In the confines of a pot, a bonsai loses this ability to self-regulate its exposure to moisture. It is unable to govern how much or how little water it accesses. The compost in a bonsai pot is also far less stable than soil in the ground, its ability to dry out is greatly increased and it is greatly affected by the outside influences such as the weather and the surrounding ambient temperature. Correctly watering your bonsai is a skill itself and is not as straightforward as one might expect when first starting out. It is often said in Japan that it takes 3 years to learn to water correctly. It can sometimes take three years of tree losses before a bonsai enthusiast realises that it is his/her watering regime that might be the cause!

Bonsai Watering System

bonsai watering systemI have found this system very interesting as it can be done passively without neglecting the Bonsai. Especially if you have more than one Bonsai, this type of watering system is very useful. We all know that Bonsai need special attention. Blumats provide that but the regular ones are too long for most Bonsai containers. This one solves that problem. It can save an immense amount of watering time because this can automatically water the bonsai without needing to submerge it. In very dry areas like here in Colorado, it helps Bonsai survive those very dry days when their owners may be distracted or gone and not paying as much attention as they should.

Copper Watering Can

copper watering
This copper watering can made in Japan is the best bonsai related item I have ever purchased. It makes watering my bonsai trees a pleasure, almost a Zen experience. Kaneshin makes some of the best bonsai tools and equipment in the industry and the quality is outstanding.

This watering can is a functional peace of art. It will most likely out live me. The two rosebuds have a wonderful flow. When not in use it will be hanging on the wall for all to see. It's a classic more for professional Bonsai enthusiasts. This copper watering must be stored in-house, ideally in a greenhouse where you don't forget to water plants regularly. Below, a brief but very interesting video on how to use the copper watering can. Please always remember, if you decide to purchase this beautiful copper watering can, please handle with care! It's a piece of art!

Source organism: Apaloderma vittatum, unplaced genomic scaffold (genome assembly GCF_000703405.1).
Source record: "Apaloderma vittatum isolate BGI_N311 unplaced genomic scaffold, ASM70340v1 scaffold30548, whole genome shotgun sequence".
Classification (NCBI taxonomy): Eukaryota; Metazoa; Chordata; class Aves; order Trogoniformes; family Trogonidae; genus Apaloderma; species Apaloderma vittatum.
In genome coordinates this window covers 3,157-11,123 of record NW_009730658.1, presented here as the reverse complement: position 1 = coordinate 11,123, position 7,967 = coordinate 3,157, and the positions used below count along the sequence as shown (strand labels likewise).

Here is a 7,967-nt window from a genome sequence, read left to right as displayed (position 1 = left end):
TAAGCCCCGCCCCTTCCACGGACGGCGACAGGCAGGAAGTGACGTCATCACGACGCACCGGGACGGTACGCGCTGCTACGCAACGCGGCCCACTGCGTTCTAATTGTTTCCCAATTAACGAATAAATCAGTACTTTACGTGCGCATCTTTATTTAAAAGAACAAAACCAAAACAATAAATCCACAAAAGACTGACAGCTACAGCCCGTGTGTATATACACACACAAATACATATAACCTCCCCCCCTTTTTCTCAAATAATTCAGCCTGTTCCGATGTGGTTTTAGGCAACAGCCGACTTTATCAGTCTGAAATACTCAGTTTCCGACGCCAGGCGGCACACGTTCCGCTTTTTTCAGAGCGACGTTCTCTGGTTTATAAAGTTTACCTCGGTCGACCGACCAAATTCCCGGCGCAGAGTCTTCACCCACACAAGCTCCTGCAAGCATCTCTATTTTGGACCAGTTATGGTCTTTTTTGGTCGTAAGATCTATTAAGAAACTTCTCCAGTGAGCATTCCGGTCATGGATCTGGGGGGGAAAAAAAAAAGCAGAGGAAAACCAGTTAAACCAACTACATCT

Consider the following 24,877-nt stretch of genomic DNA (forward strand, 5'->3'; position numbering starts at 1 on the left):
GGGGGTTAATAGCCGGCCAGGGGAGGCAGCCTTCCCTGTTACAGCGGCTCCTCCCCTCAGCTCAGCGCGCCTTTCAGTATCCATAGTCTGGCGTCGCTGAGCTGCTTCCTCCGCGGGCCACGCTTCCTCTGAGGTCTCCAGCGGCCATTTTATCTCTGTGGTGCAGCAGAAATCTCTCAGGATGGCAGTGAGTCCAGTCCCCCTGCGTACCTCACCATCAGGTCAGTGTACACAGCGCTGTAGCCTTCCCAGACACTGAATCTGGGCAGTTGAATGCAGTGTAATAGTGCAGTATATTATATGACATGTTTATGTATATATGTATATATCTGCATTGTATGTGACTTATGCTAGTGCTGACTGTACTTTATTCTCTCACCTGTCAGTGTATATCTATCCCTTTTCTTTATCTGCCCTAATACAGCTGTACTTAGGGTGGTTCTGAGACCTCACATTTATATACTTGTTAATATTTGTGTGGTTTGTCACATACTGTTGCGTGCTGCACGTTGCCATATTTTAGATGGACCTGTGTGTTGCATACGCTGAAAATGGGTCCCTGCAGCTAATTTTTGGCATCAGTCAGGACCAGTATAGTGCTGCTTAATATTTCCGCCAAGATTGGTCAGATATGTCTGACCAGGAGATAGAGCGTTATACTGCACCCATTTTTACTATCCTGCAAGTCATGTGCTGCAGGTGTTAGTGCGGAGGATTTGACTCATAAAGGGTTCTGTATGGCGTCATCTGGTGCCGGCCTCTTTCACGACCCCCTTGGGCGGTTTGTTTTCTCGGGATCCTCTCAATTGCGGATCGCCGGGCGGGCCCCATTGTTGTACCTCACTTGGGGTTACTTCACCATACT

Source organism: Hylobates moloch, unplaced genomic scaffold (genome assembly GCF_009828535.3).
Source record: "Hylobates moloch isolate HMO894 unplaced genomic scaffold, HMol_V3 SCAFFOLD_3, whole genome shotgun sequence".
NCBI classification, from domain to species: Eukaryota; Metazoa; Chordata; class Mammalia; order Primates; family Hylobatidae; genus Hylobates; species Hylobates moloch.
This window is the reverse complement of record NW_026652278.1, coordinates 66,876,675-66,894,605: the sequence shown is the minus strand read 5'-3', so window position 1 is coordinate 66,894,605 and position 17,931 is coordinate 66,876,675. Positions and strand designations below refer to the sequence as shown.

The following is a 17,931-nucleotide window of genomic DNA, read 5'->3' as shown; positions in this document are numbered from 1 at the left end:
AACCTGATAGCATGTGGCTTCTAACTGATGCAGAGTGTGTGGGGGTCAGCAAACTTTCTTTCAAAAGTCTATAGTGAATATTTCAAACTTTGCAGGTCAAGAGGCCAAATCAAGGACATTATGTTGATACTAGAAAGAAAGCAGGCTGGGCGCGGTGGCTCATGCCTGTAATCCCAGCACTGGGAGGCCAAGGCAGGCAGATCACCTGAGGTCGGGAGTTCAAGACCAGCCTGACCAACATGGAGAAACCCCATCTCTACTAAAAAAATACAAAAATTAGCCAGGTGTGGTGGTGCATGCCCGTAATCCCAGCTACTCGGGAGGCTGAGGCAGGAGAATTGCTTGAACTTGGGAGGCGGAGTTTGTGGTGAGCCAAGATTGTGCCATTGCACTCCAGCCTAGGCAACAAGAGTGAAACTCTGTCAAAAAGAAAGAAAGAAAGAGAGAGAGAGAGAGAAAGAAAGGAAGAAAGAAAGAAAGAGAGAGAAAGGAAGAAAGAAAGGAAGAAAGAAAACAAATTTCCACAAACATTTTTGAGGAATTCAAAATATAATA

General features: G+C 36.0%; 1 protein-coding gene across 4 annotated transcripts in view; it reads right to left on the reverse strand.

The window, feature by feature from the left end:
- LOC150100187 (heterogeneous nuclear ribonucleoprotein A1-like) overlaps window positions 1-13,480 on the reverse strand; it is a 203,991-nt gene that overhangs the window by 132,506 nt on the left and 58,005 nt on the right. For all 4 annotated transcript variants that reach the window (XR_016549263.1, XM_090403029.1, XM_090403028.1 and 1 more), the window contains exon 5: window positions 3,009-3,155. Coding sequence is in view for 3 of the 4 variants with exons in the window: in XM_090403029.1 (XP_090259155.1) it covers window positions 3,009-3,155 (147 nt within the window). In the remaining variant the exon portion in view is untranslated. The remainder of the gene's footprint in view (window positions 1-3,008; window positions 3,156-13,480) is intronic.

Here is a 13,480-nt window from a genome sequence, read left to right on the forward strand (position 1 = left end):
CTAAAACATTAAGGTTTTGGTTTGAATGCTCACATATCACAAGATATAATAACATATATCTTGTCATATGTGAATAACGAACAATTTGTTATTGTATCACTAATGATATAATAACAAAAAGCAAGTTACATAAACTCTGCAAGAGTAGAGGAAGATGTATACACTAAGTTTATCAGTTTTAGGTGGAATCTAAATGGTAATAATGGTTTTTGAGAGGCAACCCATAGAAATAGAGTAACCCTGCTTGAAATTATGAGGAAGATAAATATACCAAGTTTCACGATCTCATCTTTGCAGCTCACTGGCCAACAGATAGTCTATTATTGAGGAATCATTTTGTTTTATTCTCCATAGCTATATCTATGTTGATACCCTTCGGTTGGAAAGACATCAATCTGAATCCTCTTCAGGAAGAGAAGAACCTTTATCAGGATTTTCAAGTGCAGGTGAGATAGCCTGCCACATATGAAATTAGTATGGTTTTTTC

Bonsai plants rely on a continual flow of water to stay alive and to grow. Water is absorbed from the compost into the roots by a process known as osmosis, the water is then pulled up the body of the plant and is released into the atmosphere through the foliage. This process allows the plant to distribute vital nutrients throughout its structure. However, without a source of moisture at its roots, this flow of water is interrupted and the plant structure quickly collapses and dries out. Leaves and branch tips are the first areas to be affected, followed by branches. Finally the trunk and roots themselves collapse and dry-out by which time it is unlikely that the tree will survive without damage. Application of water at this point is often too late; moisture can actually be absorbed out of the roots back into the wet compost in a process known as reverse osmosis.

As previously mentioned, the effects of over-watering a far more subtle and can take a relatively long period of time to detect. Over-watering creates an environment for the root system that is permanently wet. Roots need oxygen to 'breathe' and the presence of too much water reduces the ability of the compost to absorb air. This in turn causes the fine root hairs to suffocate and die. The immediate effect to the tree is a loss of vigour as parts of its root system are unable to grow and/or dieback.

More worryingly, the dead roots start to rot. Naturally occurring bacteria are able to colonize the dead tissue and in very wet composts are able to thrive. As the root system continues to die back from the effects of overwatering, the root-rotting bacteria are able to spread throughout the root system and slow (if not completely stop) the ability of the tree to seal the remaining live root-tips. Gradually the live portion of the root system becomes smaller and as it does it is able to support less of the visible top growth of the tree.

Foliage on the tree will start to yellow and drop; smaller branches will shrivel and die back. As the live portion of the root-ball becomes even smaller, it is eventually unable to support the primary branches and the trunk, causing the tree to die. Root-rot is often only detected at repotting time in Spring. Rotted roots will be found to be black and will disintegrate when touched. The only reliable way of stopping root-rot is to cut away all dead areas of root.